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This episode is the first in our series of interviews we conducted live from the 2019 Evidence Based Birth Conference – Bringing the Evidence to Life. EBB Instructor and Professional Membership Coordinator Chanté Perryman interviewed several different panels of attendees, hearing from them the most pressing issues in their communities, and how they plan to affect change after being inspired at the conference. 

This week, we will hear from nurses and doulas: doula Rebecca McKinney, doula Sara Pixton, and labor and delivery nurse Paula Richards. Listen as they highlight some of the challenges faced between the two professions, and how both can work together to support women in labor. After their brief interview, I talk about the research evidence on the challenges of doulas and nurses working together, and offer potential solutions for collaboration!

For more information and news about Evidence Based Birth®, visit www.ebbirth.com. Find us on Facebook, Instagram, and Pinterest. Ready to get involved? Check out our Professional membership (including scholarship options) and our Instructor program. Find an EBB Instructor here, and click here to learn more about the Evidence Based Birth® Childbirth Class.

RESOURCES:

  • Facebook Group for Doulas and L & D Nurses working collaboratively together: here
  • Goer & Romano (2013). Optimal Care in Childbirth. Classic Day Publishing.
  • Morton & Clift. (2014). Birth Ambassadors. Texas: Praeclarus Press.
  • Bohren, M. A., Hofmeyr,  G. J., Sakala,  C., et al. (2017). Continuous support for women during childbirth. Cochrane Database of Systematic Reviews, Issue 7. Art. No.: CD003766. 
  • Bohren, M. A., Berger, B. O., Munthe-Kaas, H., et al. (2019). Perceptions and experiences of labour companionship: a qualitative evidence synthesis. Cochrane Database of Systematic Reviews, Issue 3. Art. No.: CD012449.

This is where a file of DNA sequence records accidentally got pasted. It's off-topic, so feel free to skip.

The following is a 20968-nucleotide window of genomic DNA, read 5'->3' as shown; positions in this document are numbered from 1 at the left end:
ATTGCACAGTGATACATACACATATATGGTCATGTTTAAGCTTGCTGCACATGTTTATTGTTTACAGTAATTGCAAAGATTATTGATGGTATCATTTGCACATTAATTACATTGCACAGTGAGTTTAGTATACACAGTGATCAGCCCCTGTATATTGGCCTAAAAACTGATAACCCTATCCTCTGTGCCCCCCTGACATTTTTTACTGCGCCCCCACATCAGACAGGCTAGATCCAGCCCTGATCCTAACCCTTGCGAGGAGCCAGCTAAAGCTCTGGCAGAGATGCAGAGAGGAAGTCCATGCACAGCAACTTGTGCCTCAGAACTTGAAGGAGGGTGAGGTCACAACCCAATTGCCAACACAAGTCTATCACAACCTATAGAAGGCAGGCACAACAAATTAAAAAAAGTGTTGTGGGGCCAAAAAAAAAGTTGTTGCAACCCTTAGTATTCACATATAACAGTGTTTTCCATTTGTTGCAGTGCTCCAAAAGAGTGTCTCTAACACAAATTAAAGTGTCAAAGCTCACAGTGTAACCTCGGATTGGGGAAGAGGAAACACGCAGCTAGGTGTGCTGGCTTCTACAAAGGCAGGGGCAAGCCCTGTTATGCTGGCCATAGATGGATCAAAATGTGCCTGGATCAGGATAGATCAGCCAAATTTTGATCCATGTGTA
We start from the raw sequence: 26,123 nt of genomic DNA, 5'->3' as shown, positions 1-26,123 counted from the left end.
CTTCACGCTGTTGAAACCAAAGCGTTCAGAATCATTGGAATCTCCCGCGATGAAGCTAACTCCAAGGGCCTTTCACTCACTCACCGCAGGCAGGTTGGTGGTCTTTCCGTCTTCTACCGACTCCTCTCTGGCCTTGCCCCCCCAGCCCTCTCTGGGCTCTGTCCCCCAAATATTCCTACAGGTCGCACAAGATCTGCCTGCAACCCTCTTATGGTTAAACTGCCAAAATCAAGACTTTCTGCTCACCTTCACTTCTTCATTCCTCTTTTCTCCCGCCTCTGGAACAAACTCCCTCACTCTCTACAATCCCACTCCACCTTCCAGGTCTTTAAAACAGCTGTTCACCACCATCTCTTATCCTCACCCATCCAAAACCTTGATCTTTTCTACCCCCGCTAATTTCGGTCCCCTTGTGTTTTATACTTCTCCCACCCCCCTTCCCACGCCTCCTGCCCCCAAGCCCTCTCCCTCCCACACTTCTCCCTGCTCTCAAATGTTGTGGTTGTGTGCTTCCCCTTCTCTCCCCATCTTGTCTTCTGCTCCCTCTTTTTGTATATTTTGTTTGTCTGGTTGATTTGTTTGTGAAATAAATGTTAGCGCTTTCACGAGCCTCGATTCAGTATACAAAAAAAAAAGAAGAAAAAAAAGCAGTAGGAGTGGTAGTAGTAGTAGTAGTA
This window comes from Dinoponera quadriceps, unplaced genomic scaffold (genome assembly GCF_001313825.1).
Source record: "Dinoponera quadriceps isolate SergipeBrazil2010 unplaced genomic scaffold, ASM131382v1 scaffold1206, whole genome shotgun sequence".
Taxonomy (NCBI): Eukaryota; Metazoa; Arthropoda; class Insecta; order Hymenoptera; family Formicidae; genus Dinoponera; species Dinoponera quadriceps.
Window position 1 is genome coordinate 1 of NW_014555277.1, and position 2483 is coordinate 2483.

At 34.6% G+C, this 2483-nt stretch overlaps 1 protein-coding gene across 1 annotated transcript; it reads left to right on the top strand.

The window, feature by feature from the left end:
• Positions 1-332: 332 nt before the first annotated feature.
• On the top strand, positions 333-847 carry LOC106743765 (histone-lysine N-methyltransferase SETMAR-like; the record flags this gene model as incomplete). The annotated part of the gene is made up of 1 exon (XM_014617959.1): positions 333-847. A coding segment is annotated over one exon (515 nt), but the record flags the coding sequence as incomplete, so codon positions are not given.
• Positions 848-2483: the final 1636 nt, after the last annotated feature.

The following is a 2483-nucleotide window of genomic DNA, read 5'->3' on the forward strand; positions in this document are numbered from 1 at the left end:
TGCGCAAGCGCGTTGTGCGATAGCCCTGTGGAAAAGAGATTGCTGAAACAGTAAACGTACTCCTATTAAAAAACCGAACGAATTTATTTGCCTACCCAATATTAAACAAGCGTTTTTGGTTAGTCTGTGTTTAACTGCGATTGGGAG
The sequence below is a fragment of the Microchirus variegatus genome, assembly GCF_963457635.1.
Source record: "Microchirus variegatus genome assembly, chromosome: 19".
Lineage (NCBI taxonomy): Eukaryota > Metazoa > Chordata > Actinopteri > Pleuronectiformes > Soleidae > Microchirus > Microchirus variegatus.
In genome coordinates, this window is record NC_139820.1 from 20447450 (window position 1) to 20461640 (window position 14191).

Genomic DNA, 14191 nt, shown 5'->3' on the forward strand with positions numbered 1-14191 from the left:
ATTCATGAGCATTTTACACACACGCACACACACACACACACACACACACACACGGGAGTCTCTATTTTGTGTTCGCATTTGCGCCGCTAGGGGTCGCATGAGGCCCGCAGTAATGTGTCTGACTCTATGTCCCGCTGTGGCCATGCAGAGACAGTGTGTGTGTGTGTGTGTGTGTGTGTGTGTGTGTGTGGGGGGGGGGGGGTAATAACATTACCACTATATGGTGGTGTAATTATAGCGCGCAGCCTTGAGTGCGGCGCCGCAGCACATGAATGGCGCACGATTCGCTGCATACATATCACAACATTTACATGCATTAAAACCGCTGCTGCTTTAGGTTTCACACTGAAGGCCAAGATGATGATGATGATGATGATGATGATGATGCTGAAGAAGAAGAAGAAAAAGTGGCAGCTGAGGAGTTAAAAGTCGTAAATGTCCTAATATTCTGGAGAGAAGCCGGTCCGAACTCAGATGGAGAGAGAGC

• Roth, L. M., et al. (2016). “North American Nurses’ and Doulas’ Views of Each Other.”J Obstet Gynecol Neonatal Nurs 45(6):790-800. 
  • Veltman (2007). Disruptive behavior in obstetrics: a hidden threat to patient safety. Am J Obstet Gynecol 196(6): 587e1-4, discussion e4-5.
  • Tumblin and Simkin. “Pregnant women’s perceptions of their nurses’ role during labor and delivery” (2001). Birth 28(1): 52-6 
  • Bowers. “Mothers’ experiences of labor support: exploration of qualitative research.” (2002). J Obstet Gynecol Neonatal Nurs 31(6): 742-52. 
  • McNiven et al. “Supporting women in labor: a work sampling study of the activities of labor and delivery nurses.” (1992). Birth 19(1): 3-8. 
  • Gagnon, Waghorn. “Supportive care by maternity nurses: a work sampling study in an intrapartum unit.” (1996). Birth 23 (1): 1-6. 
  • Gale et al. “Measuring nursing support during childbirth. (2001). Am J Matern Cild Nurs 26(5): 264-71 
  • Miltner. “More than support: nursing interventions provided to women in labor.” (2002). J Obstet Gynecol Neonatal Nurs 38(2): 753-61. 
  • Barnett. “A new way to measure nursing: Computer timing of nursing time and support of laboring patients.” (2008). Computers, Informatics, Nursing 26(4): 199-206.

Evidence Based Birth offers a fantastic cross-professional community in our Professional membership! Get more information here.

Listening to this podcast is an Australian College of Midwives CPD Recognised Activity.

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